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On the other hand, Yusef, a newly hired clerk who is Muslim, is disciplined by Donald for arriving 10 minutes late for his shift even though Donald knows it is due to his attendance at services at the local Mosque. While Donald can require all similarly situated employees to be punctual, he is engaging in disparate treatment based on religion by disciplining only Yusef and not Joanne absent a legitimate nondiscriminatory reason for treating them differently. A charge alleging the above facts might also present a claim for denial of reasonable accommodation. While the employer may require employees to be punctual, it may have to accommodate an employee who seeks leave or a schedule change to resolve the conflict between religious services and a work schedule, unless the accommodation would pose an undue hardship.
Women and Gender Studies Videotapes in the Media …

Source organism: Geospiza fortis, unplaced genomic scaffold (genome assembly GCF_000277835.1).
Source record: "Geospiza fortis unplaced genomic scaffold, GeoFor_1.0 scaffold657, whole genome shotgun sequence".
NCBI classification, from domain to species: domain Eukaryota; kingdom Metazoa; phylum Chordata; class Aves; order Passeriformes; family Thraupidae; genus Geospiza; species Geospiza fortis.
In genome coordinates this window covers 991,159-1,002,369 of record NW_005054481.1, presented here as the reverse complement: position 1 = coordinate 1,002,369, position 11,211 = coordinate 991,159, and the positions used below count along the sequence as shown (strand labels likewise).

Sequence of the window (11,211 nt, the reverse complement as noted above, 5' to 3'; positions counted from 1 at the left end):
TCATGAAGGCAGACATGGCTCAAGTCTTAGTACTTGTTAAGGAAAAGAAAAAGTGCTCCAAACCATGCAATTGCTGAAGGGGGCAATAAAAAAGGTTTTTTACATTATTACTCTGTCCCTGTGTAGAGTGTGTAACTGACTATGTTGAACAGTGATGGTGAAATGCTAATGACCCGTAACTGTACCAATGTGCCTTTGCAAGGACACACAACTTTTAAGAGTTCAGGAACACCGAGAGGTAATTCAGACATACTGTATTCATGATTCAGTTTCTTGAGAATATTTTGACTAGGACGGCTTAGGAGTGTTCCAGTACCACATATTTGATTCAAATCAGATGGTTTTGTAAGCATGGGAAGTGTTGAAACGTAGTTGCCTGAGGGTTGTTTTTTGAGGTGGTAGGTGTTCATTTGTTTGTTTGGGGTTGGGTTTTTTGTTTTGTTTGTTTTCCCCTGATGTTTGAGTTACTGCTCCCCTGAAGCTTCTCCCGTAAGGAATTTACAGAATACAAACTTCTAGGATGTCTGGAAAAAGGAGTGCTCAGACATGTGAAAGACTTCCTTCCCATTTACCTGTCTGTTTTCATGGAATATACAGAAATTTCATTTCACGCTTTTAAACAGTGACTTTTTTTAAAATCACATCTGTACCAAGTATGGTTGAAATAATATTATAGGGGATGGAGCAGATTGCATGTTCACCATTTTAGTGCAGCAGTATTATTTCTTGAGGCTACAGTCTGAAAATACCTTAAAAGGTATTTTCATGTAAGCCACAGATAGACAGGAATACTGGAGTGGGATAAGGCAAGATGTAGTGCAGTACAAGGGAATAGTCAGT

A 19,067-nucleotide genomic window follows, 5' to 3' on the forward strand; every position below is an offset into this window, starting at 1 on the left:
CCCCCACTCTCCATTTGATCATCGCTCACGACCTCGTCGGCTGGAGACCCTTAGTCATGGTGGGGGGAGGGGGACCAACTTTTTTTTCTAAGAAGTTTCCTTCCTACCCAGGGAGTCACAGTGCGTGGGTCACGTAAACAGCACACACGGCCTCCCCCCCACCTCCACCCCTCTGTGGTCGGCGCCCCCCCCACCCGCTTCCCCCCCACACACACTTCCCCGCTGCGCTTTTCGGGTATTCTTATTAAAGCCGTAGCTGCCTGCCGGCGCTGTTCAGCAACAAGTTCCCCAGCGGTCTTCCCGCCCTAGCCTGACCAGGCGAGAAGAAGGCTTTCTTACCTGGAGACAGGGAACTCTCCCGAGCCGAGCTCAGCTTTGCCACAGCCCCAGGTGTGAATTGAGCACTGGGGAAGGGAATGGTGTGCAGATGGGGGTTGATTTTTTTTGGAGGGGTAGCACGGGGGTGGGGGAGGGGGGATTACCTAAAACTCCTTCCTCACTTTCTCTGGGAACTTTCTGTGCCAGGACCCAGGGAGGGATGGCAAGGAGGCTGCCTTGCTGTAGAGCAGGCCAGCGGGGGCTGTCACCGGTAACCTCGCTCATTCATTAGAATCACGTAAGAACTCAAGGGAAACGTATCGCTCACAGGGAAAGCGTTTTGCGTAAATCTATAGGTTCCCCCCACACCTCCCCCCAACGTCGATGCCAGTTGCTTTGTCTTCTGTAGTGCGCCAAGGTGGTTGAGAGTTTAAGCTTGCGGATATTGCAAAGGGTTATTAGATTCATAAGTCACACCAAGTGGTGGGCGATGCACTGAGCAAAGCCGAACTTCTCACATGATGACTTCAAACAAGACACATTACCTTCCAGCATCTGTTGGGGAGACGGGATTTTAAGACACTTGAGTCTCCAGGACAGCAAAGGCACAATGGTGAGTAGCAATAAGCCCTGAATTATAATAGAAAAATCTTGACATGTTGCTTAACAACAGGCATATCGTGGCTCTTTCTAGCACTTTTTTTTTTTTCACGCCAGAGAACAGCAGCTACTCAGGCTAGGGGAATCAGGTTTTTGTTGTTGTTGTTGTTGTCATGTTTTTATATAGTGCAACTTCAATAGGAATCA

You also may be asked to provide a response to the charge and supporting documentation. The EEOC also may ask to visit your work site or to interview some employees. It is important that your company retain records relating to issues under investigation as a result of the charge until the charge or any lawsuit based on the charge is resolved. In some cases, the EEOC notice may offer mediation as a method of resolving the charge before an investigation. EEOC’s mediation program is a free service, and participation is voluntary. The process is confidential, and there is a firewall (i.e., total separation) between the mediation program and EEOC’s enforcement activities. Mediation provides employers and charging parties the opportunity to reach mutually agreeable solutions early in the process. The EEOC will notify your company if a charge is eligible for mediation. In the event that mediation does not succeed, the charge is referred for investigation. If the EEOC finds reasonable cause to believe that your company discriminated against a charging party, it will invite you to conciliate the charge (i.e., the EEOC will offer you a chance to resolve the matter informally). In some cases, where conciliation fails, the EEOC will file a civil court action. If the EEOC does not find discrimination, or if conciliation fails and the EEOC chooses not to file suit, it will issue a notice of a right to sue, which gives the charging party 90 days to file a civil court action. The EEOC also must issue a notice of right to sue to the charging party on request if its handling of the charge is still pending after 180 days, or earlier if the EEOC knows it will take more than 180 days to complete action on the charge. In all cases, your company should remember that it is unlawful to retaliate against the charging party for filing the charge, even if you believe the charge is without merit. You should submit a response to the EEOC and provide the information requested, even if you believe the charge is frivolous. If the charge was not dismissed by the EEOC when it was received, that means there was some basis for proceeding with further investigation. There are many cases where it is unclear whether discrimination may have occurred and an investigation is necessary. You are encouraged to present any facts that you believe show the allegations are incorrect or do not amount to a violation of the law.
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